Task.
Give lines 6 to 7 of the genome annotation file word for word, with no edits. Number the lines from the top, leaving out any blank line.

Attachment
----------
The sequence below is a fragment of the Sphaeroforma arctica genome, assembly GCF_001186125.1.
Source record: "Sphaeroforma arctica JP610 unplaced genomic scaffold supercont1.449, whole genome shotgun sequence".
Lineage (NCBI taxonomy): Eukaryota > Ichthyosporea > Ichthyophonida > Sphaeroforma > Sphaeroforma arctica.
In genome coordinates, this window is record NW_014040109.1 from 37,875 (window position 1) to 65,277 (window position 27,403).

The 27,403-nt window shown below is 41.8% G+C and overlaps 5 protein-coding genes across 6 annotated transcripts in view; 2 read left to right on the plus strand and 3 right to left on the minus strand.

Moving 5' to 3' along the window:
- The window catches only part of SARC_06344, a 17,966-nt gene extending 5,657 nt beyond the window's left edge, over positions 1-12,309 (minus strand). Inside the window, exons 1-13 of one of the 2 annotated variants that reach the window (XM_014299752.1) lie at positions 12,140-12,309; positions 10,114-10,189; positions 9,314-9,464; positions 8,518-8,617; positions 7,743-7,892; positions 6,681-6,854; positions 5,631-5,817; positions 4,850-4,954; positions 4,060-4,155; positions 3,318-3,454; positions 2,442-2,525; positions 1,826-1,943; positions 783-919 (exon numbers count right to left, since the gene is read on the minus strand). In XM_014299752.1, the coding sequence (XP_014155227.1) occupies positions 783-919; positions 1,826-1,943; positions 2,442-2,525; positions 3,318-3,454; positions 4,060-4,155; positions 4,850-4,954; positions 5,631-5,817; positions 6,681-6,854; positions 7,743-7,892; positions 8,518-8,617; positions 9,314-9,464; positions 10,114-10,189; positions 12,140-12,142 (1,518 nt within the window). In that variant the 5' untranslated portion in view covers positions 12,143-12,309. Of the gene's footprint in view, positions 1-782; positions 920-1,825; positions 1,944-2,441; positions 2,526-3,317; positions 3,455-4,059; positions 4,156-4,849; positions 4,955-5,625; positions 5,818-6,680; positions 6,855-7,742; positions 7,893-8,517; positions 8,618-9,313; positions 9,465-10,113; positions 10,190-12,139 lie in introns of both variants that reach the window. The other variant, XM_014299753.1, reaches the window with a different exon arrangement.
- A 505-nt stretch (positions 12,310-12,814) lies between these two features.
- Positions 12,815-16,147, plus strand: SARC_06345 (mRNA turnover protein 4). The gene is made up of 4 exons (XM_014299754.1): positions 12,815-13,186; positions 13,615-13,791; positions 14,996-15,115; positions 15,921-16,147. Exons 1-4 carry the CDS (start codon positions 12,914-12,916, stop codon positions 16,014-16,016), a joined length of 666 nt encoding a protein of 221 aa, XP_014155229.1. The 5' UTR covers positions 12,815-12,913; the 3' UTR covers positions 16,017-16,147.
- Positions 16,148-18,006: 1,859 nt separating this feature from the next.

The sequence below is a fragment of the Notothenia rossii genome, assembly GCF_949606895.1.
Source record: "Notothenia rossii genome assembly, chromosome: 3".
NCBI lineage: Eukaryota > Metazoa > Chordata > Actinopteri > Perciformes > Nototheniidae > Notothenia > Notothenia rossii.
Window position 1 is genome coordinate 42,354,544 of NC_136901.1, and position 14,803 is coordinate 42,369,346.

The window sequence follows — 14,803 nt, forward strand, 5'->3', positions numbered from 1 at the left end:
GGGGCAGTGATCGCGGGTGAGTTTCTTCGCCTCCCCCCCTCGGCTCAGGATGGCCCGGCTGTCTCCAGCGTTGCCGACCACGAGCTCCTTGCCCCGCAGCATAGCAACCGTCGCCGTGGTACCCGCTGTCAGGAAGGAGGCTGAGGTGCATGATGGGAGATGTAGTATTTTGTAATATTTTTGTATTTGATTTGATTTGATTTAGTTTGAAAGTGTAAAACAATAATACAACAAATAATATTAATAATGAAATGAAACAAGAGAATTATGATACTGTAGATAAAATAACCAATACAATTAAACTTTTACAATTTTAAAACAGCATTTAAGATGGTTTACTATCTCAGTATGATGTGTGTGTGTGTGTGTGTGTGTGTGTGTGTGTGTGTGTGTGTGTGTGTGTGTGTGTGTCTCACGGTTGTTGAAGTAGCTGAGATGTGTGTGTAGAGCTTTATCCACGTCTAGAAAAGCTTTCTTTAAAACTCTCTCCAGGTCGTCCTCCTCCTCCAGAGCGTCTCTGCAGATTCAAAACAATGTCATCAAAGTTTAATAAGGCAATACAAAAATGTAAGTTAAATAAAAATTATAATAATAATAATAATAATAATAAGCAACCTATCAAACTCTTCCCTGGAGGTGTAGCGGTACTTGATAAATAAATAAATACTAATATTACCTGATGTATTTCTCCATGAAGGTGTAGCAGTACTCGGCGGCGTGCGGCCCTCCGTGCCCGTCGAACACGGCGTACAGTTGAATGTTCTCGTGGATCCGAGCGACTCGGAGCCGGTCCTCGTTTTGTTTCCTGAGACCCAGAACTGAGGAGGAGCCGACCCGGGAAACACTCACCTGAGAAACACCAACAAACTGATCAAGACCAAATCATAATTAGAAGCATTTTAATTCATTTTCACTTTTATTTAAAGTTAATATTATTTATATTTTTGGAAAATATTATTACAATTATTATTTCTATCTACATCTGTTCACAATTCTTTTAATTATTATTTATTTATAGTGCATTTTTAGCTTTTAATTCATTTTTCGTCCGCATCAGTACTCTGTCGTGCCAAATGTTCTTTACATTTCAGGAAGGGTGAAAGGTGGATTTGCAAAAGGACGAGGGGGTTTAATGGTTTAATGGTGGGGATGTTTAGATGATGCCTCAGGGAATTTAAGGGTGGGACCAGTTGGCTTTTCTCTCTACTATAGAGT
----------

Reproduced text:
Moving 5' to 3' along the window:
- The window catches only part of SARC_06344, a 17,966-nt gene extending 5,657 nt beyond the window's left edge, over positions 1-12,309 (minus strand). Inside the window, exons 1-13 of one of the 2 annotated variants that reach the window (XM_014299752.1) lie at positions 12,140-12,309; positions 10,114-10,189; positions 9,314-9,464; positions 8,518-8,617; positions 7,743-7,892; positions 6,681-6,854; positions 5,631-5,817; positions 4,850-4,954; positions 4,060-4,155; positions 3,318-3,454; positions 2,442-2,525; positions 1,826-1,943; positions 783-919 (exon numbers count right to left, since the gene is read on the minus strand). In XM_014299752.1, the coding sequence (XP_014155227.1) occupies positions 783-919; positions 1,826-1,943; positions 2,442-2,525; positions 3,318-3,454; positions 4,060-4,155; positions 4,850-4,954; positions 5,631-5,817; positions 6,681-6,854; positions 7,743-7,892; positions 8,518-8,617; positions 9,314-9,464; positions 10,114-10,189; positions 12,140-12,142 (1,518 nt within the window). In that variant the 5' untranslated portion in view covers positions 12,143-12,309. Of the gene's footprint in view, positions 1-782; positions 920-1,825; positions 1,944-2,441; positions 2,526-3,317; positions 3,455-4,059; positions 4,156-4,849; positions 4,955-5,625; positions 5,818-6,680; positions 6,855-7,742; positions 7,893-8,517; positions 8,618-9,313; positions 9,465-10,113; positions 10,190-12,139 lie in introns of both variants that reach the window. The other variant, XM_014299753.1, reaches the window with a different exon arrangement.